Nestled within 100 square miles in Southern Indiana, Crane Army Ammunition Activity supports the hi-tech mission of destroying obsolete munitions for the Department of Defense. For more than two decades, white phosphorous rounds have been successfully demilitarized within a closed system and converted into agriculture fertilizer, both ensuring the future readiness for the storage of increasingly modernized munitions and providing a product that supports America's farmers.
An obstacle presented itself in an otherwise smooth operation when the need to demilitarize red phosphorous rounds became imperative in continuing future readiness for the Joint Warfighter. Due to small molecular differences that caused differing burning points, Crane Army engineers had to work to design a process that would ensure the safe extraction of red phosphorous so that the mission could continue on for decades to come.
In 1989, the mission to demilitarize white phosphorous in a closed system and turn it into phosphoric acid was brought to Crane Army Ammunition Activity. Since that time, the white phosphorous-to-phosphoric acid conversion plant has been considered a successful mission. Not only does it demilitarize an obsolete munition in a safe and environmentally friendly way, it produces two revenue generating materials: agricultural fertilizer and metal for recycling.
In one day, the facility produces 48,000 pounds of phosphoric acid. To do this, a hole is punched into the munition containing white phosphorous, and is inserted into a modified rotary kiln furnace via a gravity feed system. Two 75 horsepower blowers are used to maintain a negative pressure on the material, which draws the heated vapors through a flow/counter flow hydration system to produce the phosphoric acid concentration. The facility's design to meet environmental standards in a profitable way made it a flagship in the search for closed system demilitarization processes.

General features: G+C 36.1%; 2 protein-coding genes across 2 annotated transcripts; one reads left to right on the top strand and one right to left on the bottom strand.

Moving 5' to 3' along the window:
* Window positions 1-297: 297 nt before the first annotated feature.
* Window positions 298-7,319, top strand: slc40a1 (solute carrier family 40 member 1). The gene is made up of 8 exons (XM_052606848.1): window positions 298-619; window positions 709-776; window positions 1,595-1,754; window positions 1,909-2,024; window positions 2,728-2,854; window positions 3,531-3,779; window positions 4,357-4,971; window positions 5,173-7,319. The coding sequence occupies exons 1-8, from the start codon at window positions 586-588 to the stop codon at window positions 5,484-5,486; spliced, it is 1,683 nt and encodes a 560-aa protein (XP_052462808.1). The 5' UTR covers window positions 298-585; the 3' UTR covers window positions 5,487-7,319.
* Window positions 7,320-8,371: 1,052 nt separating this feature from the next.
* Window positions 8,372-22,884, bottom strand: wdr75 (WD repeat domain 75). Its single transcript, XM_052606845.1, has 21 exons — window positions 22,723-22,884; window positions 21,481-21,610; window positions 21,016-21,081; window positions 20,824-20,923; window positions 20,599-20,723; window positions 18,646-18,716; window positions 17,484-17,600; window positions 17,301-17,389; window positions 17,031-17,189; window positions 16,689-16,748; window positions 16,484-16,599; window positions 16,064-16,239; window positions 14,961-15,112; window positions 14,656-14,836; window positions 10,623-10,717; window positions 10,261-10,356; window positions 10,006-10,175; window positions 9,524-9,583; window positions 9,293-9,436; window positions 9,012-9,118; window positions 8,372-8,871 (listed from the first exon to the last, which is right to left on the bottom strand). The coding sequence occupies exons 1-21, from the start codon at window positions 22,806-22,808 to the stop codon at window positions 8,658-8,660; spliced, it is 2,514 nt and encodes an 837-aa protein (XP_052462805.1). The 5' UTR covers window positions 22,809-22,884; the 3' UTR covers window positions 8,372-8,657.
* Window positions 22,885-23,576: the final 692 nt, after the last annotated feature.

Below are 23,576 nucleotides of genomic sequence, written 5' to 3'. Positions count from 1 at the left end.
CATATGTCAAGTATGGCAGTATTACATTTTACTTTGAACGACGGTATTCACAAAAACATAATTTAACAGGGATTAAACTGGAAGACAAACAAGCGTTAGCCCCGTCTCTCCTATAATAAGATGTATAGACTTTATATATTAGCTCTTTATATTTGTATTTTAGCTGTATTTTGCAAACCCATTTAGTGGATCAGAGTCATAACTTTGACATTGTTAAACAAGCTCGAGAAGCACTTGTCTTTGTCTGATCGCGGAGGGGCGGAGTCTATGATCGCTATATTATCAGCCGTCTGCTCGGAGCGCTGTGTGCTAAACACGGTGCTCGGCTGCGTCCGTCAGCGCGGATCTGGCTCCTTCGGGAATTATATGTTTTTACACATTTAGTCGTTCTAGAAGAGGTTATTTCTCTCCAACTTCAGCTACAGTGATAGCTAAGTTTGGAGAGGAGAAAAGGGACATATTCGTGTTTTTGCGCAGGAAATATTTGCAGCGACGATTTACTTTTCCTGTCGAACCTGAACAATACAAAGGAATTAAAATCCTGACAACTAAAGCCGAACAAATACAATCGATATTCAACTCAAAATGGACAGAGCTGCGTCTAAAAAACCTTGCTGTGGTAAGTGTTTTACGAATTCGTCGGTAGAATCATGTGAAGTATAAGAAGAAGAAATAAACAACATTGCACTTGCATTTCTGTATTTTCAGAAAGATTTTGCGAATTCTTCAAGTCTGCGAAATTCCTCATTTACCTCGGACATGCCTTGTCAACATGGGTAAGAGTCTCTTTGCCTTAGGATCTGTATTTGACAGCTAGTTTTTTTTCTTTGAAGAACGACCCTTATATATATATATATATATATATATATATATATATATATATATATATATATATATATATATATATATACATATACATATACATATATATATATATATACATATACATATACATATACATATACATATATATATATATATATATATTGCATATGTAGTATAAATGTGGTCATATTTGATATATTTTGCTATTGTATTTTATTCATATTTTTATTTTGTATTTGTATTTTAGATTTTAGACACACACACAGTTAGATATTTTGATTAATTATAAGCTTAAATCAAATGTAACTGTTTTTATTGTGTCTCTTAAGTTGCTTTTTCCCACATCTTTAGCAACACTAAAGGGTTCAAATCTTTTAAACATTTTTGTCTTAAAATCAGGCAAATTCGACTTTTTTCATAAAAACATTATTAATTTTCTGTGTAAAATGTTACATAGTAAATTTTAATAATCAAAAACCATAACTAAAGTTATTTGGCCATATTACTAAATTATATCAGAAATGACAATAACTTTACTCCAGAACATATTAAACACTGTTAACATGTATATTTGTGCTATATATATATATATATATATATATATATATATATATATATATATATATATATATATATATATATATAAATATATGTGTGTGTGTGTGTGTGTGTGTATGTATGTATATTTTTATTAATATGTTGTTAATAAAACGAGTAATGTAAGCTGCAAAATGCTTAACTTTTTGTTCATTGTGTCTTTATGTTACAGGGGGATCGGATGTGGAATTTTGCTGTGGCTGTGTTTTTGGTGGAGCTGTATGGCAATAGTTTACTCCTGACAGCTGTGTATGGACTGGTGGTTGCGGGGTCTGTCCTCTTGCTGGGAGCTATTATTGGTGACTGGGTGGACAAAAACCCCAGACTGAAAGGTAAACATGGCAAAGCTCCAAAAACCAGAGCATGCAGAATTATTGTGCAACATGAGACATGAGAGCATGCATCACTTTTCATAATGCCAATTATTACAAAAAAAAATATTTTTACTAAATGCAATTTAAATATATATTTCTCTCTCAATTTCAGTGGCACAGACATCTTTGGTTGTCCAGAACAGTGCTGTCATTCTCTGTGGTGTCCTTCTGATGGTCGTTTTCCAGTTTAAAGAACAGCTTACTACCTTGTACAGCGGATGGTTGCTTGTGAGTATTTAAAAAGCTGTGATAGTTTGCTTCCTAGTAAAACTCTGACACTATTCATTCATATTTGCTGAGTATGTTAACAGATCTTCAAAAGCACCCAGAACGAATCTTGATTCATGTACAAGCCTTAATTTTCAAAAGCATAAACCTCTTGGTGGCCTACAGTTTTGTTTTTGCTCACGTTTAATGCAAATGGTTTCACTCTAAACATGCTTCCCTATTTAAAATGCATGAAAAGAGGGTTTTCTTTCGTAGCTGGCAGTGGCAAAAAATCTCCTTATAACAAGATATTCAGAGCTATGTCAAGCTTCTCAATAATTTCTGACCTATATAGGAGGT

About twenty years later, a new problem presented itself. There was a growing stockpile of a variety of munitions containing red phosphorus taking up square footage in storage that could be used to house more modern munitions. At the time, there was no method or process in place to safely dispose of red phosphorus via open burning or open detonation. The composition acts similarly to white phosphorus, however a two molecule difference meant that a new process would have to be created.
"Previously, we had no capability of getting rid of red phosphorus," CAAA's demilitarization program manager Paul Allswede said. "We couldn't open burn it because of the negative environmental impacts, so there were developmental steps taken to address the shortfall for the Department of Defense. That was when the question of, 'Can you process it through the white phosphorus-to-phosphoric acid conversion plant' came about."
After the need was established, SciTech Services won the Department of Defense Ordnance Technology Consortium contract to develop an economical and environmentally friendly process that would convert the red phosphorous found in smoke grenades to phosphoric acid.
Specifically, they wanted to utilize an existing demilitarization capability, the white phosphorus-to-phosphoric acid conversion plant at Crane Army. SciTech Services then sub-contracted Gradient Technology to perform the design, fabrication, and integration of a prototype machine that had the ability to disassemble the smoke grenades and remove the material. Since 1999, Gradient Technology and Crane Army have worked together on several different demilitarization projects.